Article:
As highlighted by the Trade Union Congress Boss, "The Ghanaian worker depends on loans to survive." This dependence is due to a significant loss in purchasing power of workers' incomes, high taxes on citizens, and other unfavourable economic conditions. With incomes failing to keep pace with the rising cost of living, many workers are forced to take out loans to cover everyday expenses, thereby increasing their financial vulnerability.

The daily financial burdens faced by Ghanaian workers are multifaceted. The high cost of transportation, driven by fluctuating fuel prices and inadequate public transport infrastructure, consumes a large portion of their income. Rent prices have also skyrocketed, making housing increasingly unaffordable for many. Food prices, a critical component of daily expenses, have surged due to inflation, further straining household budgets. Additionally, workers grapple with the high cost of healthcare, education, and utilities, which continue to rise despite stagnant wages.

To manage these expenses, workers increasingly rely on loans. However, the high interest rates on these loans, averaging almost 40%, exacerbate their financial strain. As banks adjust their lending rates to reflect elevated risks in the economic environment, driven by instability and high default rates, the cost of borrowing remains prohibitively high. This situation creates a vicious cycle of debt and hardship, where workers take out loans to manage their daily needs but struggle to repay them due to exorbitant interest rates and rising living costs.

The reliance on loans to meet basic needs underscores the severe economic challenges faced by Ghanaian workers. It highlights the urgent need for comprehensive economic reforms to address the root causes of inflation, stabilize the currency, and create an environment where wages can keep pace with the cost of living. Without these changes, the cycle of debt and financial vulnerability will continue to deepen, further eroding the quality of life for Ghanaian workers.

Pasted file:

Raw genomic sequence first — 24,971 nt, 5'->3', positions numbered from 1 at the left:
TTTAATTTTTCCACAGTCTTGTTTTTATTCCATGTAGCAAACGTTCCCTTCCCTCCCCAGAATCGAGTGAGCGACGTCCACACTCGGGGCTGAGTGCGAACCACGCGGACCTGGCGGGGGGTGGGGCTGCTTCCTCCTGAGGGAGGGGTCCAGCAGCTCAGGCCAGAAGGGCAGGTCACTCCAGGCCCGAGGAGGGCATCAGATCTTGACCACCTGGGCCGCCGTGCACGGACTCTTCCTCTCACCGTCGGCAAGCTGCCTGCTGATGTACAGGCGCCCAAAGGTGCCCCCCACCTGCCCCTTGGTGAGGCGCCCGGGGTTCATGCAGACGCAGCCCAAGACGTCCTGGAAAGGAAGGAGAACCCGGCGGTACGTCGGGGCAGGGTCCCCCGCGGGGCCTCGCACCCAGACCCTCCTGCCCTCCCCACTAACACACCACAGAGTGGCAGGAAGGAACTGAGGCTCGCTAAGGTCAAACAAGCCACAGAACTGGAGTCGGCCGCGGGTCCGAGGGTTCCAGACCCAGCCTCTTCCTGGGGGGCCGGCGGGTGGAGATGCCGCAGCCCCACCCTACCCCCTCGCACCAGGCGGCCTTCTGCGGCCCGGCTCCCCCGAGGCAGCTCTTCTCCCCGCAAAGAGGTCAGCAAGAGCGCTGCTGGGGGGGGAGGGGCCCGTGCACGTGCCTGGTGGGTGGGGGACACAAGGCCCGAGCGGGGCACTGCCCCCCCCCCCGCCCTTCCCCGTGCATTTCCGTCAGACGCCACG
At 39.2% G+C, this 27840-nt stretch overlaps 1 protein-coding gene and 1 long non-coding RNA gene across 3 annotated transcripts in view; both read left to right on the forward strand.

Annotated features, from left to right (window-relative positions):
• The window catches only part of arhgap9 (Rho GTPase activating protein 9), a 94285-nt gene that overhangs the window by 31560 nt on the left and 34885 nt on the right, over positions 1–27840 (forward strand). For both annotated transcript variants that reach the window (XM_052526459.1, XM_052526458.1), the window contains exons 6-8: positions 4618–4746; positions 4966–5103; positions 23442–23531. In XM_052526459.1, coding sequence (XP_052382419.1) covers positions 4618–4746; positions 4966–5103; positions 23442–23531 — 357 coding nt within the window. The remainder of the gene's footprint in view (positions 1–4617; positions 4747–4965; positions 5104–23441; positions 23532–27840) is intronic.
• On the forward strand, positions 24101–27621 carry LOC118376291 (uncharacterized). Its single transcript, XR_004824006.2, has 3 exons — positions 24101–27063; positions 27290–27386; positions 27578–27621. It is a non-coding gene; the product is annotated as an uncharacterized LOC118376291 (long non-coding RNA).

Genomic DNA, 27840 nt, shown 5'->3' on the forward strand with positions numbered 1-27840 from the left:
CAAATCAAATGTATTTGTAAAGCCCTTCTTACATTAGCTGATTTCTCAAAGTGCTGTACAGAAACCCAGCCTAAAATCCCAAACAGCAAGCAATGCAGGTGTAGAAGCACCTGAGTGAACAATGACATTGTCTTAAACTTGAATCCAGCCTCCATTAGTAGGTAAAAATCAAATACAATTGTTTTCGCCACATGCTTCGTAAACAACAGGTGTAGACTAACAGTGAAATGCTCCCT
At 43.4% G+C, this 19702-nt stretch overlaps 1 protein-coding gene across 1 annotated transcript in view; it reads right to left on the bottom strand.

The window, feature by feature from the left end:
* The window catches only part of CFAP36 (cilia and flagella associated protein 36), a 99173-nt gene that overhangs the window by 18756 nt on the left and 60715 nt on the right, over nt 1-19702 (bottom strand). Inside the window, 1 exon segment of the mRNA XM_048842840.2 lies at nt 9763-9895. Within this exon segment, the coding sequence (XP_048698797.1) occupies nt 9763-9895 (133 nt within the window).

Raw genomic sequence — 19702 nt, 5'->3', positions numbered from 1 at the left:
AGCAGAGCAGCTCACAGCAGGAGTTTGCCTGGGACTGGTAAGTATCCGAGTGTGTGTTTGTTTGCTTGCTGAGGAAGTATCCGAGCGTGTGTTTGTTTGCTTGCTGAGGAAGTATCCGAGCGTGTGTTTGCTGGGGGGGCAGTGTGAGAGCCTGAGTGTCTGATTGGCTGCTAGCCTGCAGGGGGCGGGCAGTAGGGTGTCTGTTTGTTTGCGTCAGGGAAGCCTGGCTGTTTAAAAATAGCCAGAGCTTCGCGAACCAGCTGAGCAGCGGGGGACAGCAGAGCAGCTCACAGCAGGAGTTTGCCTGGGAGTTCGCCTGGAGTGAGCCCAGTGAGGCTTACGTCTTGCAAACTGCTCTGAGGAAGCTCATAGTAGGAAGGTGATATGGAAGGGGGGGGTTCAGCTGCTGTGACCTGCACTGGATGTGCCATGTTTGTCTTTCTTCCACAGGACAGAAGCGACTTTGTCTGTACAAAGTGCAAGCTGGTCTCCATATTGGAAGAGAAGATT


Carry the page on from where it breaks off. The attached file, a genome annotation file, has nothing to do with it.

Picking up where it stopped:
Impact on Poverty

The confluence of rising inflation, economic instability, and high borrowing costs has had a profound impact on poverty levels in Ghana. Over 850,000 Ghanaians were pushed into poverty in 2022 due to these economic conditions. The increased cost of living, particularly in terms of food, healthcare, and housing, has made it increasingly difficult for a significant portion of the population to meet basic needs. This scenario is particularly dire for those working in the informal sector, who typically lack social safety nets and whose earnings are not stable or protected against such economic shocks.

Vulnerabilities of Specific Groups

The inflation crisis disproportionately affects vulnerable groups, including women, the elderly, and children, who are often dependent on the informal sector for their livelihoods. These groups are less likely to have savings or assets to cushion against economic shocks, making them more susceptible to immediate and severe impacts of inflation, such as food insecurity and reduced access to healthcare.


Ghana's current economic woes are a stark reminder of the profound impacts that economic mismanagement and policy failures can have on a nation's citizens. The combination of high inflation, economic instability, and exorbitant borrowing costs is pushing more Ghanaians into poverty and exacerbating the struggles of those already living on the margins. Addressing these issues requires robust policy reforms, improved fiscal discipline, and targeted support for the most vulnerable populations to alleviate the economic pressures and restore stability. The reliance on loans to meet basic needs underscores the urgency for comprehensive economic strategies to protect the livelihoods of Ghanaian workers and promote sustainable economic growth.


Source: classfmonline.com/ Kosi Dzokoto